Fibromyalgia Treatment

Fibromyalgia Treatment

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    A combination of medication and stretching exercises can be used to treat muscle spasms and fibromyalgia. Often, pain and muscle spasms occur at the same time with fibromyalgia. These spasms usually occur in the parts of your body that you use the most: your neck, shoulders and feet.

    There are medications available to treat muscle spasms. Talk to your doctor or healthcare provider about options, both prescription and non-prescription, that can help.

    If you experience a sudden muscle spasm, gentle stretching can help. A physical therapist can teach you proper techniques for gentle stretching so that you can practice at home.
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    Nerve stimulation can sometimes be used to relieve pain, but it isn't very effective for treating fibromyalgia. Nerve stimulation involves using tiny electrical bursts to stimulate your nerves. This is more specifically referred to as transcutaneous electrical nerve stimulation, or TENS. While this treatment can be very effective at treating a specific area of your body for pain, it isn't nearly as effective for a condition like fibromyalgia that tends to cause pain in a large majority of your body. Talk to your doctor about finding the right treatment plan for your fibromyalgia.

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    AJacob Teitelbaum, Integrative Medicine, answered

    The good news is that chronic fatigue syndrome and fibromyalgia are very treatable. The bad news is that most physicians are not yet trained in proper treatment. Because of this, you want to see a physician who knows how to help you, beyond simply using the few FDA approved medications.

    Our published research has shown that 91% of patients can improve, with an average 90% increase in quality of life, by treating with the ”SHINE Protocol”. SHINE stands for Sleep, Hormonal support, Infections, Nutritional support, and Exercise as able. This requires a comprehensive approach. To find a physician who knows how to treat you, I recommend the Fibromyalgia and Fatigue Centers nationally. In addition, there is a free "Symptom Analysis" that can analyze your symptoms (and, if available, even analyze your lab testing) to determine what is causing your CFS/fibromyalgia. It will then tailor a treatment protocol to your specific case using a mix of natural and prescription therapies. You can then work with your local physician using this protocol.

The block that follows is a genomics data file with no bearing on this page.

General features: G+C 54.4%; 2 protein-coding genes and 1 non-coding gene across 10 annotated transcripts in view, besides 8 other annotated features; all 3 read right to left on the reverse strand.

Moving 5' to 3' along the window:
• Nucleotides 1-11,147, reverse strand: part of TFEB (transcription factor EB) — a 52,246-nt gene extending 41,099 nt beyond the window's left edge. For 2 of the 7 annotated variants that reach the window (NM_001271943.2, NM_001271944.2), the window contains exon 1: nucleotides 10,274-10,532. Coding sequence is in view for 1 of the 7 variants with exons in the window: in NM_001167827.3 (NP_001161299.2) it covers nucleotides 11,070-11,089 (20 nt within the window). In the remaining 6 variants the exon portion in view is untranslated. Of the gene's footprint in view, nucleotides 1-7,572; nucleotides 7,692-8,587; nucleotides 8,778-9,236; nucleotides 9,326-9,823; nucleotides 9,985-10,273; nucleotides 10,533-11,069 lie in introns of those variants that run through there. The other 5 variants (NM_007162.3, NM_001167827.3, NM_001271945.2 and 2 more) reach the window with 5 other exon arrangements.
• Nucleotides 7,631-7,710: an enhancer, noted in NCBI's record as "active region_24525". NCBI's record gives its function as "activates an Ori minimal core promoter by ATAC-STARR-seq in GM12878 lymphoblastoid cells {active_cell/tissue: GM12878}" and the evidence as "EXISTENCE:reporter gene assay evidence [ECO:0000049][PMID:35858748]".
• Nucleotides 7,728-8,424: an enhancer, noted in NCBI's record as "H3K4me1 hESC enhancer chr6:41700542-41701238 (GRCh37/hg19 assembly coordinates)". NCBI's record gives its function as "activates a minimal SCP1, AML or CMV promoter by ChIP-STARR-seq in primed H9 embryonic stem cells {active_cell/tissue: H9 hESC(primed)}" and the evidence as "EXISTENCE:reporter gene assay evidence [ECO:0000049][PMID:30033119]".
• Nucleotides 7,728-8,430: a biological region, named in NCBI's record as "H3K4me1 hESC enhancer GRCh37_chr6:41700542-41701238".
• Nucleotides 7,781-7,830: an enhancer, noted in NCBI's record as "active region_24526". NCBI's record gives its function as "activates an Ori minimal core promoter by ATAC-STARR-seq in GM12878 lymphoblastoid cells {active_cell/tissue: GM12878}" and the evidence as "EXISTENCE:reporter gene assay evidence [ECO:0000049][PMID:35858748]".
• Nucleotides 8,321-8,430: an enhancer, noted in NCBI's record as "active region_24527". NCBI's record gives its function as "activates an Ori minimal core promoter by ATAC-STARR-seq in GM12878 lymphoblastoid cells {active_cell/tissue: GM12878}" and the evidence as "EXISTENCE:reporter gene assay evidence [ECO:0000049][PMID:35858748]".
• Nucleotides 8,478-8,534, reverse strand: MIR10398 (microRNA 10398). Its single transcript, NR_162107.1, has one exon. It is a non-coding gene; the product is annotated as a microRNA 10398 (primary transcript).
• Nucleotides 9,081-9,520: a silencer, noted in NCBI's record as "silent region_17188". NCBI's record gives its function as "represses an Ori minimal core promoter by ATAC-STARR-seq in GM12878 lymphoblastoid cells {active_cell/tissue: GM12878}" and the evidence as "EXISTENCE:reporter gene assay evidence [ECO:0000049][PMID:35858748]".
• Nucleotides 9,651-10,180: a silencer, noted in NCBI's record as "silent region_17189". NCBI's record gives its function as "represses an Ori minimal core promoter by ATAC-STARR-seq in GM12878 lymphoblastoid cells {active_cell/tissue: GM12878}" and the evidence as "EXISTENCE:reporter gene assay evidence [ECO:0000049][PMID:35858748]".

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    General: There is no cure for fibromyalgia. However, some treatments are effective in reducing symptoms, such as medications, behavioral interventions, support groups, patient education, and exercise. In mild cases, a reduction in stress and certain lifestyle changes may be enough to manage the disease. These changes may include: participation in counseling, regular exercise, physical therapy, healthy sleep habits, and stress reduction.

    U.S. Food and Drug Administration (FDA) has approved three drugs for the management of fibromyalgia: duloxetine (Cymbalta®), milnacipran (Savella®), and pregabalin (Lyrica®). Other types of medications may also be prescribed to manage symptoms or co-existing conditions. Such drugs may include: antidepressants, anti-seizure drugs, benzodiazepines, muscle relaxants, and pain relievers. In order to properly manage pain, individuals should take their medications as prescribed by their healthcare providers. Patients should also tell their healthcare providers if they are taking any herbs, dietary supplements, or other drugs (prescription or over-the-counter), because they may interfere with treatment.